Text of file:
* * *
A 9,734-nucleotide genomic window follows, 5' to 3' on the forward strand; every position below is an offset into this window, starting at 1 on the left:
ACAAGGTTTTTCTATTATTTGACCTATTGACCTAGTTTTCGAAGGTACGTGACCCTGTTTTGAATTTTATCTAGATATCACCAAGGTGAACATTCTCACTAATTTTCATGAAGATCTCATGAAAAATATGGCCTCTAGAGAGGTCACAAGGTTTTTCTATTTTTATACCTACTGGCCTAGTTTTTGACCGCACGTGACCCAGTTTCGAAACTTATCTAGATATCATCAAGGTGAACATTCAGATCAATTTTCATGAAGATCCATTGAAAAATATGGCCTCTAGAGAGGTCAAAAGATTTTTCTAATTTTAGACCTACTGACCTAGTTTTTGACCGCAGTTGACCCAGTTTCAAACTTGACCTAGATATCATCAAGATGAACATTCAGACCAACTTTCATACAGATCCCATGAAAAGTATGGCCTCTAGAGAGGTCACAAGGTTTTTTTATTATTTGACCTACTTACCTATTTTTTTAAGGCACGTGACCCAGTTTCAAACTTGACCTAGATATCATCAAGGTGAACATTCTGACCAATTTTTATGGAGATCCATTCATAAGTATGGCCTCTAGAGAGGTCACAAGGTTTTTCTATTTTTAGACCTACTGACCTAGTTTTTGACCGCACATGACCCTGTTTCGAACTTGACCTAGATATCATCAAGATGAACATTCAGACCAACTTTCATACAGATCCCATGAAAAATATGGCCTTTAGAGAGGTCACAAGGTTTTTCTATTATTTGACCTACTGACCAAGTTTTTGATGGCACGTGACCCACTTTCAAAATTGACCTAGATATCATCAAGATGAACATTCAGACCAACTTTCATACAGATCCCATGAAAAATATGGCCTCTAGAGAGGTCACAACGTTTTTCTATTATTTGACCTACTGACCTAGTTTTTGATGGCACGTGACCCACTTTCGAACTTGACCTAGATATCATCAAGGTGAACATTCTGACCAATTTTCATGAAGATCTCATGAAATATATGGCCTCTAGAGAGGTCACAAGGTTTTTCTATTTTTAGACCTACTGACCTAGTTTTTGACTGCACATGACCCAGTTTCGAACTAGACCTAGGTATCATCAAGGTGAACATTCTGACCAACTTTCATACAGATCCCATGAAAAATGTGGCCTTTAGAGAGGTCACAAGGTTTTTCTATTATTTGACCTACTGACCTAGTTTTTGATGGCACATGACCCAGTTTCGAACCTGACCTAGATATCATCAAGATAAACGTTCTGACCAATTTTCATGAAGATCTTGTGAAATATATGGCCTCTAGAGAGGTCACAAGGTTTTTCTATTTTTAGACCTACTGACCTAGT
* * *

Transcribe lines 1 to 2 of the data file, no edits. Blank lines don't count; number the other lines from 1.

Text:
A 9,734-nucleotide genomic window follows, 5' to 3' on the forward strand; every position below is an offset into this window, starting at 1 on the left:
ACAAGGTTTTTCTATTATTTGACCTATTGACCTAGTTTTCGAAGGTACGTGACCCTGTTTTGAATTTTATCTAGATATCACCAAGGTGAACATTCTCACTAATTTTCATGAAGATCTCATGAAAAATATGGCCTCTAGAGAGGTCACAAGGTTTTTCTATTTTTATACCTACTGGCCTAGTTTTTGACCGCACGTGACCCAGTTTCGAAACTTATCTAGATATCATCAAGGTGAACATTCAGATCAATTTTCATGAAGATCCATTGAAAAATATGGCCTCTAGAGAGGTCAAAAGATTTTTCTAATTTTAGACCTACTGACCTAGTTTTTGACCGCAGTTGACCCAGTTTCAAACTTGACCTAGATATCATCAAGATGAACATTCAGACCAACTTTCATACAGATCCCATGAAAAGTATGGCCTCTAGAGAGGTCACAAGGTTTTTTTATTATTTGACCTACTTACCTATTTTTTTAAGGCACGTGACCCAGTTTCAAACTTGACCTAGATATCATCAAGGTGAACATTCTGACCAATTTTTATGGAGATCCATTCATAAGTATGGCCTCTAGAGAGGTCACAAGGTTTTTCTATTTTTAGACCTACTGACCTAGTTTTTGACCGCACATGACCCTGTTTCGAACTTGACCTAGATATCATCAAGATGAACATTCAGACCAACTTTCATACAGATCCCATGAAAAATATGGCCTTTAGAGAGGTCACAAGGTTTTTCTATTATTTGACCTACTGACCAAGTTTTTGATGGCACGTGACCCACTTTCAAAATTGACCTAGATATCATCAAGATGAACATTCAGACCAACTTTCATACAGATCCCATGAAAAATATGGCCTCTAGAGAGGTCACAACGTTTTTCTATTATTTGACCTACTGACCTAGTTTTTGATGGCACGTGACCCACTTTCGAACTTGACCTAGATATCATCAAGGTGAACATTCTGACCAATTTTCATGAAGATCTCATGAAATATATGGCCTCTAGAGAGGTCACAAGGTTTTTCTATTTTTAGACCTACTGACCTAGTTTTTGACTGCACATGACCCAGTTTCGAACTAGACCTAGGTATCATCAAGGTGAACATTCTGACCAACTTTCATACAGATCCCATGAAAAATGTGGCCTTTAGAGAGGTCACAAGGTTTTTCTATTATTTGACCTACTGACCTAGTTTTTGATGGCACATGACCCAGTTTCGAACCTGACCTAGATATCATCAAGATAAACGTTCTGACCAATTTTCATGAAGATCTTGTGAAATATATGGCCTCTAGAGAGGTCACAAGGTTTTTCTATTTTTAGACCTACTGACCTAGT